(1) This appeal raises a short but interesting question of construction of Section 25 of the Hindu Marriage Act, 1955. The question is whether a husband or wife can apply to the Court for permanent alimony under Section 25 after the passing of a decree for divorce. There is a decision of Raju J in Gunvantray v. Bai Prabha : AIR1963Guj242 where the view has been taken that such an application cannot be made as the decree for divorce puts an end to the relationship of husband and wife and thereafter an application made to the Court cannot be said to be an application by the husband or the wife as required by Section 25. The validity of this view is questioned in the present Second Appeal. The question raised is a pure question of law depending on the construction of Section 25, but it is necessary to state briefly a few facts giving rise to the appeals as they are relevant to the alternative contention urged on behalf of the appellant.
(2) The appellant and the respondent were married according to Hindu writs and one son was born of this marriage. The appellant and the respondent, however, soon fell out and the respondent left the appellant and went away to her father's house. The appellant thereupon filed a petition against the respondent under Section 9 for restitution of conjugal rights. The respondents resisted the petition on the ground that she was treated with cruelty when she was living with the appellant and she was, therefore, entitled to stay away from the appellant. The respondent, failed to establish cruelty by cogent evidence and a decree for restitution of conjugal rights was, therefore, passed against her by the Court on 28th February 1958. The respondent did not comply with the decree for a period of two years and the result was a petition for divorce by the appellant against the respondent. There was little defence to this petition and a decree for divorce was ultimately passed in the petition on 23rd February 1961 dissolving the marriage between the appellant and the respondent. The respondent thereafter preferred Civil Miscellaneous Application No. 26 of 1961 under Section 25 claiming permanent alimony at the rate of Rs. 75 per month from the appellant. The application was opposed by the appellant and one of the grounds of opposition was that the application was not tenable as the respondent was the erring spouse and it was by reason of the refusal of the respondent to carry out the decree for restitution of conjugal rights that a decree for divorce had to be obtained against her. The trial Court in view of the express language of Section 25 rejected this ground and after considering all the facts and circumstances of the case awarded a sum of Rs. 20 per month as and by way of permanent alimony to the respondent. There were two appeals against this order, one by the appellant and the other by the respondent. The lower appellate Court dismissed the appeal, of the appellant and allowed the appeal of the respondent in part by increasing the amount of permanent alimony to Rs. 28 per month. The appellant thereupon preferred the present Second Appeal in this Court.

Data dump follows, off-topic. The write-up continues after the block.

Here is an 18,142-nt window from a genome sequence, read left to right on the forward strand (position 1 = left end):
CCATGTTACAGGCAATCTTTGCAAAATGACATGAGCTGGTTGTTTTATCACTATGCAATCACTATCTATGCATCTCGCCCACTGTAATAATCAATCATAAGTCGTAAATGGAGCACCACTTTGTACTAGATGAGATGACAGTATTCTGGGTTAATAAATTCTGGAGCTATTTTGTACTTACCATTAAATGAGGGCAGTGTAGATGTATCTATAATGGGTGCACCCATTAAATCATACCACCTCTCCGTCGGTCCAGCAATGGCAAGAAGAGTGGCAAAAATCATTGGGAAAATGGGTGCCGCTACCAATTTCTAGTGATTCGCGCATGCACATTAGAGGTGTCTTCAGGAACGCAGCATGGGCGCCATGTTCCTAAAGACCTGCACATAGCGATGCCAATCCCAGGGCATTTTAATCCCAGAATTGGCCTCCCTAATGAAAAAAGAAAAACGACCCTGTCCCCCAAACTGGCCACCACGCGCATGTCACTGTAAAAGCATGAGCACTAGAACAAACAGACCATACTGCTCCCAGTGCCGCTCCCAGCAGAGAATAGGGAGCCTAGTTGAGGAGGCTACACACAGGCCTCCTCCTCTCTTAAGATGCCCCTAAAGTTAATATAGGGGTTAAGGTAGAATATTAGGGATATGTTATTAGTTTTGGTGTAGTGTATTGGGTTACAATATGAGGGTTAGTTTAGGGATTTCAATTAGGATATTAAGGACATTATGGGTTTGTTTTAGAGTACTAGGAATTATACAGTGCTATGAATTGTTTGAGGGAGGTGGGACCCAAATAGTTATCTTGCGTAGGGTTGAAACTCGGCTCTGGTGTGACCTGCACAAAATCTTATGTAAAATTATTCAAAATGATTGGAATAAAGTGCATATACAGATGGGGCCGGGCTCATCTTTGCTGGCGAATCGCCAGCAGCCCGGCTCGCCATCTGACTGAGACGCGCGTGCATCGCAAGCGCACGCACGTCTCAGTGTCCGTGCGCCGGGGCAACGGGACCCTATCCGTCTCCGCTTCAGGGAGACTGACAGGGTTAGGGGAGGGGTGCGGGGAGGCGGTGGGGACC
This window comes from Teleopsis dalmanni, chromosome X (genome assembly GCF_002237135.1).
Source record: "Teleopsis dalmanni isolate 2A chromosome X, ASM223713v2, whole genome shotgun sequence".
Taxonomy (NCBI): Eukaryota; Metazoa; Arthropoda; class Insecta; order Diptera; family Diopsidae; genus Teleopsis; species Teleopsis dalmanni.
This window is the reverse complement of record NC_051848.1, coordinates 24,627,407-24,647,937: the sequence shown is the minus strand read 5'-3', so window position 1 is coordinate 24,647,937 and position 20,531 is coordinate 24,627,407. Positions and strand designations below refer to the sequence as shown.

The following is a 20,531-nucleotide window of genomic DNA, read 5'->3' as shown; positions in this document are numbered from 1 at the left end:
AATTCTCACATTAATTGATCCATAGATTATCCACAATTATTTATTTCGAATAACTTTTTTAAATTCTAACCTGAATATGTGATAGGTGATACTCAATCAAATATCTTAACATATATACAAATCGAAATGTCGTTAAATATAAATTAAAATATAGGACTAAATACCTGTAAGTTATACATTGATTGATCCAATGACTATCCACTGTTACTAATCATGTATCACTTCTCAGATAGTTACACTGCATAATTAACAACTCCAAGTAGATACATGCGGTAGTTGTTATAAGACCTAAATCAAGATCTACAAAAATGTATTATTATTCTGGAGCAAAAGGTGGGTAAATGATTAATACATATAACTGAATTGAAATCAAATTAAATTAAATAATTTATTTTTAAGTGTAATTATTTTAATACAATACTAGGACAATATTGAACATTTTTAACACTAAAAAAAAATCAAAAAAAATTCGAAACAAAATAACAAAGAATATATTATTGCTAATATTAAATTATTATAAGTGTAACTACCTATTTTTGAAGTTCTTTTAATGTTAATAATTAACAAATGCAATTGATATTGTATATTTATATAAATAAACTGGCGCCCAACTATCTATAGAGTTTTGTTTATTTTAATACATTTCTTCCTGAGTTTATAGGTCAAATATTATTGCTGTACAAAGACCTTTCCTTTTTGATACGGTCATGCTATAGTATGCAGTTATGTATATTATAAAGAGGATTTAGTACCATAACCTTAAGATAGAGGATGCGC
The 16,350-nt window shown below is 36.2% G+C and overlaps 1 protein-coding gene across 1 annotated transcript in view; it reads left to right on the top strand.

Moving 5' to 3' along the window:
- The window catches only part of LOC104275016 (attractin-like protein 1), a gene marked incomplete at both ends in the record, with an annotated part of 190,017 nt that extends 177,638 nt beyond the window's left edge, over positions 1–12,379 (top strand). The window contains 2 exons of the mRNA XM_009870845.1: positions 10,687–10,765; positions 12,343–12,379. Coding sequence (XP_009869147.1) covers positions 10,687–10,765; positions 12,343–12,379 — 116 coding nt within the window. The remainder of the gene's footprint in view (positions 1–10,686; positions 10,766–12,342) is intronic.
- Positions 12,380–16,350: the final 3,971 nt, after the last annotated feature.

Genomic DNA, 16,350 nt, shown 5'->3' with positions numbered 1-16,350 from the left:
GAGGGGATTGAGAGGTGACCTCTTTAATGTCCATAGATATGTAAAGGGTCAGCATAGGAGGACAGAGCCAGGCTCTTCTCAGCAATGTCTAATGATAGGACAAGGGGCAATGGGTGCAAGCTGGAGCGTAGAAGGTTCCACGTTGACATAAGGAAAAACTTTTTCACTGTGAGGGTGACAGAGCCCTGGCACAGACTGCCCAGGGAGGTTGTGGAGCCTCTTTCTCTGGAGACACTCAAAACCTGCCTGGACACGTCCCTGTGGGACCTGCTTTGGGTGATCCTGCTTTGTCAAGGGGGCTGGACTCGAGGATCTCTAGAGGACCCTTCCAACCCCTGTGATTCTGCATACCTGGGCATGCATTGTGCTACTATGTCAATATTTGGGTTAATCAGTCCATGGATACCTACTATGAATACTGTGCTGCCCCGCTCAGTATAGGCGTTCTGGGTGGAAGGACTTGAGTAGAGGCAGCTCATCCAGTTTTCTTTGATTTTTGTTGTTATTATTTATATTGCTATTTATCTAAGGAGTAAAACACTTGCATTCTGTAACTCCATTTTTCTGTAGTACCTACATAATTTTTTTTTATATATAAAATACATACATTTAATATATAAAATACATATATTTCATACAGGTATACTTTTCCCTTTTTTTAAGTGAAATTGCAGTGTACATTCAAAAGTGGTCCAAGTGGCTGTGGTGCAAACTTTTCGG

(3) Before we proceed to examined the merits of the appeal, it will be convenient to first dispose of the cross-objections filed on behalf of the respondent against the order of the lower appellate Court. The respondent claims by the cross-objections that a larger amount should have been allowed to her by way of permanent alimony. But, it is now well settled by a decision of this Court in Umiyaben v. Ambalal 0043/1966 : AIR1966Guj139 that the right of second appeal conferred by Section 28 is limited to the grounds set out in section 100 of the Code of Civil Procedure and can, therefore, be exercised only on questions of law and not on questions of fact. What should be the quantum of the amount of permanent alimony on a consideration of the factors set out in Section 25 is essentially a question of fact and no Second Appeal can lie to challenge the determination of the amount of permanent alimony made by the lower appellate Court unless the complaint be that the lower appellate Court has failed to take into account any factors set out in Section 25 or taken into account any extraneous or irrelevant factors. The cross-objections do not allege any such defect in the determination of the lower appellate Court and they must, therefore, be rejected as incompetent.
(4) Turning to the appeal there were two contentions urged by Mr. Vakharia on behalf of the appellant in support of the appeal. Of the two contentions the first was a more serious one, supported as it was by the decision of Raju J. In : AIR1963Guj242 (supra). The contention was that the application for permanent alimony made by the respondent was not maintainable under Section 25 as it was made after the passing of the decree for divorce so that at the date of the application the respondent was not the wife. The contention proceeded on the assumption that the Court can make an order for permanent alimony under Section 25 only on the application of a person who is a husband and wife at the date of the application and since the relationship of husband and wife is severed by a decree for divorce, no application for permanent alimony can be made under Section 25 after passing of a decree for divorce. This assumption is wholly unwarranted it is based on a misconstruction of Section 25. Section 25 as its marginal note indicates alimony and maintenance by one spouse to the other and it says: